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MDD 2003 vs G5 1.8 single

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#21 bunnspecial

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Posted 29 December 2016 - 05:45 AM

Just a note in regards to the G4 MDD, if it has a FireWire 800 port it can NOT boot OS 9. The MDD units that only have FireWire 400 ports were the last PowerMacs to boot OS 9, IIRC.


The folks over at OS9 Lives have been working on getting OS 9 on unsupported machines, and the FW800 MDDs were-I think-the first ones they "cracked." 


The early technique was to downgrade the firmware to the FW400 firmware. As I recall, this disabled the FW800 port, but actually had the interesting side-effect of making the internal USB ports run at USB 2.0 speeds in OS X(they were actually USB 2.0 compliant but were artificially limited-my theory is that Apple wanted to push people toward Firewire for data transfer, and thus drug their feet on including USB 2.0 across the line). I think they now have an OS 9 install that will install directly on the FW800 MDD. 


As a side note, though, I know that when I refer to the "MDD2003" I'm talking specifically about the FW400 version that Apple introduced at a VERY low price point after the G5 was announced. I've heard that it was done for OS 9 support, although I don't know how true this was. In any case, though, the majority of these computers are single 1.25s and make for great dedicated OS 9 machines. 


As to the original question-I can tell you that Geekbench will score the single 1.8 G5 about 1.5x faster than a single 1.25 MDD. To be fair, I have the "original" Single 1.8, not the iMac in a tower version. 


A dual 1.42 MDD can trade blows pretty well with a low spec G5, although if you're using software that can leverage the G5 instructions completely the G5 will come out ahead. Also, the super speed 7447A-based G4 upgrades don't really get competitive with the dual 1.42 until they pass about 1.6ghz. I have a 2ghz 7448 upgrade card in a DA G4, and it really only shows its speed in single threaded tasks. 

There's a lot more to the G5 than just the processor-the entire system really can just move data around faster than the G4 towers and consequently I find even lower spec ones are often faster in general use. It doesn't stop me from using G4s, though. In fact, I only recently "retired" a dual 1ghz Quicksilver in favor of a dual 2.7 G5.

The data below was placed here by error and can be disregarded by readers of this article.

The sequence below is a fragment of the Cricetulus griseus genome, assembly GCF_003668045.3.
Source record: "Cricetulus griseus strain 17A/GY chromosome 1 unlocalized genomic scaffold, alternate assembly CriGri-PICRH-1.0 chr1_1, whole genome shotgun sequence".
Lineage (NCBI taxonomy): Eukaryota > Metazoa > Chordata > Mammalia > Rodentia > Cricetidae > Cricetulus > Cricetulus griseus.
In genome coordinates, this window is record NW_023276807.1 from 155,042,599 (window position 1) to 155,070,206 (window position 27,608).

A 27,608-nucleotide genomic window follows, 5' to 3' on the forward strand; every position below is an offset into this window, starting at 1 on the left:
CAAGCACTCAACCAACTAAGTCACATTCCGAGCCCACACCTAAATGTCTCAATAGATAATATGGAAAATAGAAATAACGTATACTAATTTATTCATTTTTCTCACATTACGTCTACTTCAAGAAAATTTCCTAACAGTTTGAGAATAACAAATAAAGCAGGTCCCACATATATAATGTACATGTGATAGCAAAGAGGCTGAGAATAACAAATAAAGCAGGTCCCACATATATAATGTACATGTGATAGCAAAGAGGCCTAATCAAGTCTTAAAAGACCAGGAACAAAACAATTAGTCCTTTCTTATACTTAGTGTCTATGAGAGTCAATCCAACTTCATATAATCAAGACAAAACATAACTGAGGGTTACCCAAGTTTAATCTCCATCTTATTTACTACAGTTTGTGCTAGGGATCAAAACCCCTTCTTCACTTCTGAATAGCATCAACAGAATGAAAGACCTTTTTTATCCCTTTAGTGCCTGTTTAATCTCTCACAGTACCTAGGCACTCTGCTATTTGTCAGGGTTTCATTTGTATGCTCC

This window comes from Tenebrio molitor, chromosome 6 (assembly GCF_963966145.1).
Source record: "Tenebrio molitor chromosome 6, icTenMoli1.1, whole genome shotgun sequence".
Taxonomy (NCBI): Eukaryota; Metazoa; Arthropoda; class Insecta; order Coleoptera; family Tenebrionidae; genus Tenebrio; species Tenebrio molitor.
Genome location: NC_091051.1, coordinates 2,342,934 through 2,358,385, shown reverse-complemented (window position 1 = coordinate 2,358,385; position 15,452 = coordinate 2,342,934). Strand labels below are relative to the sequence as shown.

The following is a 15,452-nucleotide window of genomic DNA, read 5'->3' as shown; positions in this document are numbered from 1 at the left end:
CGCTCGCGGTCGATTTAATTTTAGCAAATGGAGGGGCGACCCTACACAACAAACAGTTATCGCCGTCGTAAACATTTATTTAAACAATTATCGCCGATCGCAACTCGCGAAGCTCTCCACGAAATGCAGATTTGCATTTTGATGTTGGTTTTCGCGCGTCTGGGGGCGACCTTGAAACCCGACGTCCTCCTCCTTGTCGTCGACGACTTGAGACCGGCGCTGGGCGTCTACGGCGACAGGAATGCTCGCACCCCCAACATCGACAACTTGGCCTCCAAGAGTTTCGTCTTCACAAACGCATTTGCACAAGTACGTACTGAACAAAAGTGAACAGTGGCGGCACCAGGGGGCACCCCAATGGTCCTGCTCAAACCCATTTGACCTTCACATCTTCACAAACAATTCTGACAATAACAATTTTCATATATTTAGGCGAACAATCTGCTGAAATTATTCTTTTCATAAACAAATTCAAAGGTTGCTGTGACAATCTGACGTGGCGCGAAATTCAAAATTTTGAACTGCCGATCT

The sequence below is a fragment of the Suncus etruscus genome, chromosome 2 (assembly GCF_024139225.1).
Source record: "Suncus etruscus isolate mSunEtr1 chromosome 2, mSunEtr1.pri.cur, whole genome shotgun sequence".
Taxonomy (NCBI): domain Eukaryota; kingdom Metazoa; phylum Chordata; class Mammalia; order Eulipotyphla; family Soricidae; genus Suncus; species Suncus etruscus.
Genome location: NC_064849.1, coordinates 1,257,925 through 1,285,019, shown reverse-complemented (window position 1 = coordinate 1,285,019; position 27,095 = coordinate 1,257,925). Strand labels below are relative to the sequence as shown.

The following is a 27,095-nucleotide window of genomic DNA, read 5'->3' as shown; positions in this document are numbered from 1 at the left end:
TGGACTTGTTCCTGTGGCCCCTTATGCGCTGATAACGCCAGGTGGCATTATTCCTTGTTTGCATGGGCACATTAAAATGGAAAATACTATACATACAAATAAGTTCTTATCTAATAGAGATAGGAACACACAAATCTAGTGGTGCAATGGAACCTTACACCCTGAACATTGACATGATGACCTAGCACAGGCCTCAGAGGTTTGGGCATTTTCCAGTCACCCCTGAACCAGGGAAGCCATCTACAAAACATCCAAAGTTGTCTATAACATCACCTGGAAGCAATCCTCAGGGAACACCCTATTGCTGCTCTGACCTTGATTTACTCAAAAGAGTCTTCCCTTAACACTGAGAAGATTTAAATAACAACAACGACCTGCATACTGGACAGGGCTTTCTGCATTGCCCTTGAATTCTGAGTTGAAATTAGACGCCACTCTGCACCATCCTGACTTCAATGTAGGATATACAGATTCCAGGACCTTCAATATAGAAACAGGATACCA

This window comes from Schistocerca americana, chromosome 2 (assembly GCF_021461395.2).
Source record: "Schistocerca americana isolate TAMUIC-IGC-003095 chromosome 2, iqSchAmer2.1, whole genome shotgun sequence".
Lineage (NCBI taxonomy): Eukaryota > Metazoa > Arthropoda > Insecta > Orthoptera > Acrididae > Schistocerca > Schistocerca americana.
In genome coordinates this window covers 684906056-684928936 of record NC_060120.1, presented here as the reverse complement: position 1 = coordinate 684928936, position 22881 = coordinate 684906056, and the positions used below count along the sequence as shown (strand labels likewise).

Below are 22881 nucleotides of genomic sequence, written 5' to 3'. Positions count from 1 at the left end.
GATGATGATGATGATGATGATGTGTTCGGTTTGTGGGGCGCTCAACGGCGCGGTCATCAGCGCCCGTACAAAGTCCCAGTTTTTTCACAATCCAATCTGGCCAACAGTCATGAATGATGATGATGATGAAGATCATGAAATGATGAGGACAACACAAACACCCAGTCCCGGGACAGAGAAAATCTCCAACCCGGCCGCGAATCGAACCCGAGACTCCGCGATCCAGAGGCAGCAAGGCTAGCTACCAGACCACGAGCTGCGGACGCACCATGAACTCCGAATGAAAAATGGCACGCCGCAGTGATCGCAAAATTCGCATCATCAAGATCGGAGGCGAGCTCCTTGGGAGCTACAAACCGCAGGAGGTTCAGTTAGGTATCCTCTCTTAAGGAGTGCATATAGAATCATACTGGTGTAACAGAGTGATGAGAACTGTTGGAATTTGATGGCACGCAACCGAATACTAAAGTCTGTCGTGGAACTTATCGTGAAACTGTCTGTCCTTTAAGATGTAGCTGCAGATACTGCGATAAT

#22 just.in.time

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Posted 29 December 2016 - 06:00 AM

That's cool, learned something new today :) (the OS 9 Lives hack to boot OS 9 on FW800 MDD)

#23 Unknown_K

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Posted 29 December 2016 - 06:52 AM

The memory susbsystem of a G5 tower should be much faster (plus you can use more then 2GB of RAM). I have a last gen 1.25ghz single G4 MDD for OS 9 work, not sure why people wasn't to hack the FW800 dual model for OS 9.

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#24 Cory5412


    Daring Pioneer of the Future

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Posted 29 December 2016 - 03:21 PM

The QuarkXPress Edition Power Macintosh G4 was $1299. Compared to the 1.6 G5 at $1999 it looked cheap, but there had been Power Macintoshes close to that price point before, and eventually as the iMacs were released and the G3 sped up, the G3/266 and /233 desktops got to around that price point. The specs on this one were quite low for the time. 256MB/80GB, Combo, no Airport card, etc.


Truly, it was meant to fill in the gap for people who needed a new machine but didn't want to buy a G5 because Quark had yet to release an OS X version of XPress (and there were a few similar situations) and not specifically for the fact that it was cheap, but I'm aware of a lot of people who got them instead of iMacs at the time because of the price.


Such a configuration didn't need to have a particularly high end configuration, because XPress 4 was already seven years old and would run on a potato. 6 did run OS X and was released later that year, I wonder how much Apple and Quark collaborated on things like this. Quark was basically dragged kicking and screaming into almost every transition Apple has done. They didn't support PPC natively until 3.2 in 1996. Oddly, Quark was a little bit ahead of the trend on the Intel transition. They seem to be a little bit better now, if only because Adobe is keeping them on their toes with inDesign.


I have often wondered if the cheap Power Macintosh G3 "MDD 2003" (which is what EveryMac calls it, you can also call it "For OS 9") would ever have existed without the fact that a few really big name programs simply didn't exist for OS X by the time the G5 came out. This is the main reason I call it the QuarkXPress Edition. I'm guessing Apple, still trying to keep their product stack somewhat manageable after the four boxes idea grew a few more boxes over the years.


As I mentioned on the previous page, I would love to see some web browsing performance measurements done on G4s and G5s. 

#25 senrew

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Posted 06 January 2017 - 03:25 PM

I manged to replace the shit PCI video card in the G5 with a 9600 Pro. Even with the upgraded video, the G5 still feels sluggish just moving around in 10.5. Honestly, I think I'd rather keep the MDD for it's somewhat historic place in the lineup.


I have several older versions of Adobe products and other older OS9 era programs that I'd like to start using again, so I think I'll keep the MDD with dual boot partitions. OS9 for actual use, 10.4 or 10.5 for when I need to do more modern tasks.

#26 TheWhiteFalcon

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Posted 06 January 2017 - 05:04 PM

I ran a DP 1.8 G5 for a while and thought Leopard was fine.

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